Agnes Nixon, soap opera creator
LOS ANGELES (AP) – Agnes Nixon, the creative force behind the edgy and enduring TV soap operas “One Life to Live” and “All My Children,” died Wednesday. She was 93.
Nixon died at a Haverford, Pa., physical rehabilitation facility close to her Rosemont home, said her son, Bob Nixon. She had checked in to gain strength for a planned book tour, he said.
She had just completed her memoir, “My Life to Live,” on Sunday, a week before it was due to publisher Penguin Random House for publication in early 2017, her son said.
“She was really a great wife, mother and human being – but above all, a writer. She was writing up until last night,” he said, and had called him with a few changes for the book.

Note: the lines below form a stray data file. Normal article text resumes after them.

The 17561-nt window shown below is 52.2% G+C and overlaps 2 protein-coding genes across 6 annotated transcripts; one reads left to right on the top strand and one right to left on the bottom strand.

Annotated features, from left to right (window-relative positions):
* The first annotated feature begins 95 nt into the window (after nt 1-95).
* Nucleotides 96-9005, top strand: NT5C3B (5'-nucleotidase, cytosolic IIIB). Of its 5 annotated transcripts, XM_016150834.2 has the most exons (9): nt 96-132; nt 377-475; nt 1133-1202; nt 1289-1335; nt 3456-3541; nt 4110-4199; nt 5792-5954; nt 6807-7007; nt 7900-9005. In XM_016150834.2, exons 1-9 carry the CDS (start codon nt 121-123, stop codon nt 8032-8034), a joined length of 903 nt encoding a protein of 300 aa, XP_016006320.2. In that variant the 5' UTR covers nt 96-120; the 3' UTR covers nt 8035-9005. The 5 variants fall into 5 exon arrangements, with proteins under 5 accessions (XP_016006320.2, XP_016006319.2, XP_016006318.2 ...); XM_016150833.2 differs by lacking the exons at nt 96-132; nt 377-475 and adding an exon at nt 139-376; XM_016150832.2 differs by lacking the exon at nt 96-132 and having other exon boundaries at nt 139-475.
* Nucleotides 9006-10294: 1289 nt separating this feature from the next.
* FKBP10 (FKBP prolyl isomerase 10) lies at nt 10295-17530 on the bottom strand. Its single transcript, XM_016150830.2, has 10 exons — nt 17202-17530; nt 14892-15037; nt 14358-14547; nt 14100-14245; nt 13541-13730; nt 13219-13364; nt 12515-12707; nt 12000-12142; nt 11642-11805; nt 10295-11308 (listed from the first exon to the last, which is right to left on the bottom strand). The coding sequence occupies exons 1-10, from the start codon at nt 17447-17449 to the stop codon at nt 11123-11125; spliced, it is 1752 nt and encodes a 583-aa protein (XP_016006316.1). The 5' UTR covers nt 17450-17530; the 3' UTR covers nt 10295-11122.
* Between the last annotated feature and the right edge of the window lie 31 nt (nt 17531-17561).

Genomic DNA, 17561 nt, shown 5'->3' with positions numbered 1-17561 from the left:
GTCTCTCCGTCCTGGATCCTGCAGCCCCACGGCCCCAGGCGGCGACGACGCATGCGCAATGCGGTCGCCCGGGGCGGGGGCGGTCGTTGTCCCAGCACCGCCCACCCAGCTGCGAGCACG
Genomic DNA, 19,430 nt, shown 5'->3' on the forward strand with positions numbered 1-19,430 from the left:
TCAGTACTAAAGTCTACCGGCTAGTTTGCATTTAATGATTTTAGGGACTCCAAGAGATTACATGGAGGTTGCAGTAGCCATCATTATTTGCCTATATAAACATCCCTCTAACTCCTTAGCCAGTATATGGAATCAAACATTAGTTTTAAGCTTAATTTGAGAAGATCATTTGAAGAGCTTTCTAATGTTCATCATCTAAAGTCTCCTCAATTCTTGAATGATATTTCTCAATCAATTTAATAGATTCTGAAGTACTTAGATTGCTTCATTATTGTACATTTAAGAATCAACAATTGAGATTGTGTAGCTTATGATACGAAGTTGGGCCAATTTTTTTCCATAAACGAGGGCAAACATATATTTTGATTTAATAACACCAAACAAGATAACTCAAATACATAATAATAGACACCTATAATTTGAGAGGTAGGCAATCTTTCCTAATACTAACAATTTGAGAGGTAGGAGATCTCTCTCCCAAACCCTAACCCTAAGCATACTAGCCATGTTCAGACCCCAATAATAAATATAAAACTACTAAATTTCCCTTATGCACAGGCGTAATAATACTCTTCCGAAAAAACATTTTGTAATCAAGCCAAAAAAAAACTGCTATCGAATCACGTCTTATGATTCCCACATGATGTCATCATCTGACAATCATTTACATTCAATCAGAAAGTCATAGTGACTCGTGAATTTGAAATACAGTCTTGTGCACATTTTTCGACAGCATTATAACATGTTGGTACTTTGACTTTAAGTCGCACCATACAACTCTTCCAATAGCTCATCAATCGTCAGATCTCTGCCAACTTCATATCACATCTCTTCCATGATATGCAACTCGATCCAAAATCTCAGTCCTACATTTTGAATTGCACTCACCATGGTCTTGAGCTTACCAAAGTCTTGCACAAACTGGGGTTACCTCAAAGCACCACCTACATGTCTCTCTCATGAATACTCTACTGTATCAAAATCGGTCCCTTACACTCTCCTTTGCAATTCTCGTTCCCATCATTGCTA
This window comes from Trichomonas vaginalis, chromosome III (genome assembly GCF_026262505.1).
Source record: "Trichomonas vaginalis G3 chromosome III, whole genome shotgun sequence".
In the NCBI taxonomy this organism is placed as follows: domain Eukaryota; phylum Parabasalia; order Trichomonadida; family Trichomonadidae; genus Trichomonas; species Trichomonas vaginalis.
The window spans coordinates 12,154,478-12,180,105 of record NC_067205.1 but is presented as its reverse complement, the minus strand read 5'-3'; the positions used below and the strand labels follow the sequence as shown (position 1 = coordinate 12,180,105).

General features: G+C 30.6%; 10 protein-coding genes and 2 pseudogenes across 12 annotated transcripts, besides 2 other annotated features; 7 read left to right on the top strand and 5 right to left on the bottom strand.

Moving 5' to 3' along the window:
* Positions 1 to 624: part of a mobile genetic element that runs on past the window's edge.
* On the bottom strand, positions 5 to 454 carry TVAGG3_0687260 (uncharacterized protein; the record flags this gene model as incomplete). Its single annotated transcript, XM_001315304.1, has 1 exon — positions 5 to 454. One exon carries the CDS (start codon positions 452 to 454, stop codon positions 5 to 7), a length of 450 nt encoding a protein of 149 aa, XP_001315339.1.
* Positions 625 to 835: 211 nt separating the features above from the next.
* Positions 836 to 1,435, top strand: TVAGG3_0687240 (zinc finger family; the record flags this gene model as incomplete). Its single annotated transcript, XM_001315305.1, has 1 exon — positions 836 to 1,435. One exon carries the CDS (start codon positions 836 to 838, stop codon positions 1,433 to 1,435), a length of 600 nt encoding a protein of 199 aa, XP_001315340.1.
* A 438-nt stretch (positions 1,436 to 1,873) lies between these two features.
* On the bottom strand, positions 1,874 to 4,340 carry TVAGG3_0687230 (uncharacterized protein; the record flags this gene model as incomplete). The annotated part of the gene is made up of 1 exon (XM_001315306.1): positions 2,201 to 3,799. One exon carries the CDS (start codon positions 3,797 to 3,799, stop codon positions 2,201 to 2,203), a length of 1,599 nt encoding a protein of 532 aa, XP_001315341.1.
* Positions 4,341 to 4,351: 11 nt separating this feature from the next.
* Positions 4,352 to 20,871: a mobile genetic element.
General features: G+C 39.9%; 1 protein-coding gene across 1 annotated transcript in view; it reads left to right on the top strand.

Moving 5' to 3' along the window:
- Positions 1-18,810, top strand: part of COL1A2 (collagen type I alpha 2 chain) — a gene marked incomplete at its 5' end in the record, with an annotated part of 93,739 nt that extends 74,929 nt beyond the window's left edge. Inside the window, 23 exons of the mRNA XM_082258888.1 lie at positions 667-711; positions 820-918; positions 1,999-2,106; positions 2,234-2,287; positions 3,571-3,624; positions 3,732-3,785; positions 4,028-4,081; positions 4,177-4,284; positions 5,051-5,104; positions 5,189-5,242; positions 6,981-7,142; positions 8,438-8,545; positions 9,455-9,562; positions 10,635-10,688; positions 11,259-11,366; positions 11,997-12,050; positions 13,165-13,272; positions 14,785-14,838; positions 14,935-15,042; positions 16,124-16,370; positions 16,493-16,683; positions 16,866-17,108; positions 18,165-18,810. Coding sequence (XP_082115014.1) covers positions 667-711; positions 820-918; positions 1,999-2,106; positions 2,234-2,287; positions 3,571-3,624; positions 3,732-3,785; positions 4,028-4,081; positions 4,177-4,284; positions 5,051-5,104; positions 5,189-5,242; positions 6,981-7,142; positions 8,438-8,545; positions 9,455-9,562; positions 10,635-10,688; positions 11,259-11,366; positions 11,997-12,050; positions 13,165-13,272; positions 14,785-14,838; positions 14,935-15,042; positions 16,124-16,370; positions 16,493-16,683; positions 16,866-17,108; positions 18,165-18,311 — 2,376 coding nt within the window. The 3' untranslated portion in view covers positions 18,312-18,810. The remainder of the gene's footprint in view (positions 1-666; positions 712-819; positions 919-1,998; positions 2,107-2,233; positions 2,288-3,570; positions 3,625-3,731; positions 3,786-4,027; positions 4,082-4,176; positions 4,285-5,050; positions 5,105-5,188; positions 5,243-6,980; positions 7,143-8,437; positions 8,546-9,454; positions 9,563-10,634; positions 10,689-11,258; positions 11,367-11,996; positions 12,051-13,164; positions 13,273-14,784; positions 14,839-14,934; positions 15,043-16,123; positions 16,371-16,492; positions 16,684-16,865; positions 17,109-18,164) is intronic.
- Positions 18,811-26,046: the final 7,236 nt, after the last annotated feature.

Nixon suffered a stroke four years ago with serious complications, her son said, but she fought to regain her health.
“I am devastated to learn that we have lost Agnes. I adored her and admired her and I am forever grateful to her!” Susan Lucci, who starred as Erica Kane on “All My Children,” said in a statement.
Nixon created, wrote and produced the long-running ABC daytime serials, which were canceled in 2011 as the network bowed to the reality that soaps had faded as a daytime TV force.
(Both subsequently had short-lived online runs.)